After choosing a frame for Saiful, the optician recommended that we do the thinner and more expensive type of glasses for Saiful. Yes, he could do the normal cheap one (RM50 for the glasses without frame), but with such high power, the glasses would be too thick. And for someone who had never worn glasses before despite his poor vision, a thick pair of glasses would be a problem for him to adjust to.

The optician then calculated the cost and told me that he’d charge RM220 frame + glasses. I started coaxing him to give some discount, telling him about the boy’s poor family.

Me: “Kesian la ini budak. Mata sudah teruk pun belum pernah pakai cermin mata laa.”

Optician: “Hah? Belum pernah pakai cermin mata ka? Apa pasal?”

Me: “Dia punya mak orang miskin, mana mampu mau bayar!”

Optician: “You dia punya cikgu ka?”

Me: “Bukan, saya dari NGO. Ni saya punya voluntary work saja.”

Optician: “OK, itu macam frame saya kasi free. You bayar RM150 saja. Lain kali kalau ada lagi ini macam punya kes, you bawak datang sini. Frame saya tak charge!”

Woohoo!!

The pair of glasses will be ready on Thursday next week. But I have a meeting on Thursday afternoon, so I paid a deposit of RM50 and told him I’d come on Friday instead.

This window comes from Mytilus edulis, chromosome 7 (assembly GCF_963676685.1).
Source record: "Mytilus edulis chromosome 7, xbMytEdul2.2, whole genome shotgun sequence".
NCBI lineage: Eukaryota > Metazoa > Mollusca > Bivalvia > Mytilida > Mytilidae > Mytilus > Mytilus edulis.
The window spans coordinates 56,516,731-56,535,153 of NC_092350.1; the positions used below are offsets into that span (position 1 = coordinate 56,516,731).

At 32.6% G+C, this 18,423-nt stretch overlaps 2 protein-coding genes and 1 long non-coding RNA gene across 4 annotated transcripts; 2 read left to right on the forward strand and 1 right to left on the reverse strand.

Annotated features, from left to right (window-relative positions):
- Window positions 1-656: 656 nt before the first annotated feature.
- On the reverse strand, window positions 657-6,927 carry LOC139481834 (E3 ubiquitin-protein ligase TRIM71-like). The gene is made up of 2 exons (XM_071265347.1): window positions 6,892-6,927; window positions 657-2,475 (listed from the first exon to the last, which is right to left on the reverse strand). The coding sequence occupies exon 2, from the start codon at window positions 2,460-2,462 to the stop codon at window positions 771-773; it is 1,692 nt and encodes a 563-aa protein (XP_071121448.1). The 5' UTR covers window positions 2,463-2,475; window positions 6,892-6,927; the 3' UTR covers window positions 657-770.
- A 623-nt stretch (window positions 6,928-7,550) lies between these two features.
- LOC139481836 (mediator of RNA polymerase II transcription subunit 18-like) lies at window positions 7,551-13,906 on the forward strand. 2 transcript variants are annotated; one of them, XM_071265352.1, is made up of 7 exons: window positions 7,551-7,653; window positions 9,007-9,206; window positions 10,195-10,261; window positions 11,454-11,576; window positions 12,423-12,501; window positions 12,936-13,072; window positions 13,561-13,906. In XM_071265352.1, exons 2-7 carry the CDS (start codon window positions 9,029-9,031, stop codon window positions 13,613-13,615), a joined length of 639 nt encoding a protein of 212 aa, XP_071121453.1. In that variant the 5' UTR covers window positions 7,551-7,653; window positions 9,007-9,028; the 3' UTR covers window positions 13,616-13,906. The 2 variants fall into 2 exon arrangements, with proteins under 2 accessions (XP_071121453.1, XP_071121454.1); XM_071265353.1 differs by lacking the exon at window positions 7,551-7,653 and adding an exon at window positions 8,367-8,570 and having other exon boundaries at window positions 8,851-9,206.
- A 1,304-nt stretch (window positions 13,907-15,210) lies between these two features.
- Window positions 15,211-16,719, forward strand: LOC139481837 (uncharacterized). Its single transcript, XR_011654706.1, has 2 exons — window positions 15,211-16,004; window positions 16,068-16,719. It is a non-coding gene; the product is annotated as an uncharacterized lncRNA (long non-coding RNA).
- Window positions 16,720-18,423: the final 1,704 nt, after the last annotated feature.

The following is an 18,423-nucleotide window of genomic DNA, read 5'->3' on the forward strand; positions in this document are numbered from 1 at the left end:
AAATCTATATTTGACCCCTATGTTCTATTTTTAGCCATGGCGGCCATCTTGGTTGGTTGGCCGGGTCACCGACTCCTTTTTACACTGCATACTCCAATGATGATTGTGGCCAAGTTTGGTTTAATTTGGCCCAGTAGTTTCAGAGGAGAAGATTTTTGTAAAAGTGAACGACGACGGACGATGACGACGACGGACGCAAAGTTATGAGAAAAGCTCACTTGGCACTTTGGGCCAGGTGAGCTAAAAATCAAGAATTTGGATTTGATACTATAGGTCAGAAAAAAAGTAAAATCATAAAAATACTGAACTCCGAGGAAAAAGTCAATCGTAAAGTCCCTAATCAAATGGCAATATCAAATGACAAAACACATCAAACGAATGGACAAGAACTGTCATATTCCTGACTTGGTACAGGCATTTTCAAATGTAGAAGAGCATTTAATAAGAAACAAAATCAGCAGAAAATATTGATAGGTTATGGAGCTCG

So yep, in a week’s time, Saiful will start wearing glasses. I hope he will be able to adjust himself quick enough. The boy will be sitting for his UPSR this year…

10 comments:

Anonymous said...

Dear Kak Pi,
Saiful's eyesight power is as bad as mine..how does he manage without glasses? Kesiannya!! I could hardly see without mine!

mamasita said...

There you go..another generous Malaysian..please send my warmest regards to your kind optician!

Alia said...

Kak Pi, 950 of power for 1side of his eye? that is so serious.... thanks god u found a generous optician.... :)

btw, how was the reunion?

Pi Bani said...

Anonymous,
Frankly I don't know how he did it, but given his situation, he's doing rather well in school! Amazing isn't it?

Pi Bani said...

Mamasita,
Yes, another generous Malaysian. And to that was my first time to his shop, bukannya I kenal dia pun sebelum ni!

Pi Bani said...

Alia,
Actually kalau optician tu tak bagi discount pun I would have still paid for the glasses. But cuba nasib, dapat pulak generous optician!

p/s
Had a blast!

Cat-in-Sydney said...

Aunty Pi,
Hip! Hip! Hurray!!!! 5,000,000x!!!
We hope Saiful will do even better at school after wearing the glasses. And, he'll be able to see me clearly now... purrr....meow!

Pi Bani said...

CiS,
You mean Saiful will be able to see how fat you are? ;)

Anonymous said...

bless that optician! we need more people like him...

as for saiful, may he pass with flying colors for UPSR. wonder how he cope with his condition like that at school for years without spectacles? he maybe small in frame but big in spirit...

KC

Pi Bani said...

KC,
Yes I agree, Saiful is big in spirit! Despite his problems, he is always eager to go to school. I like!!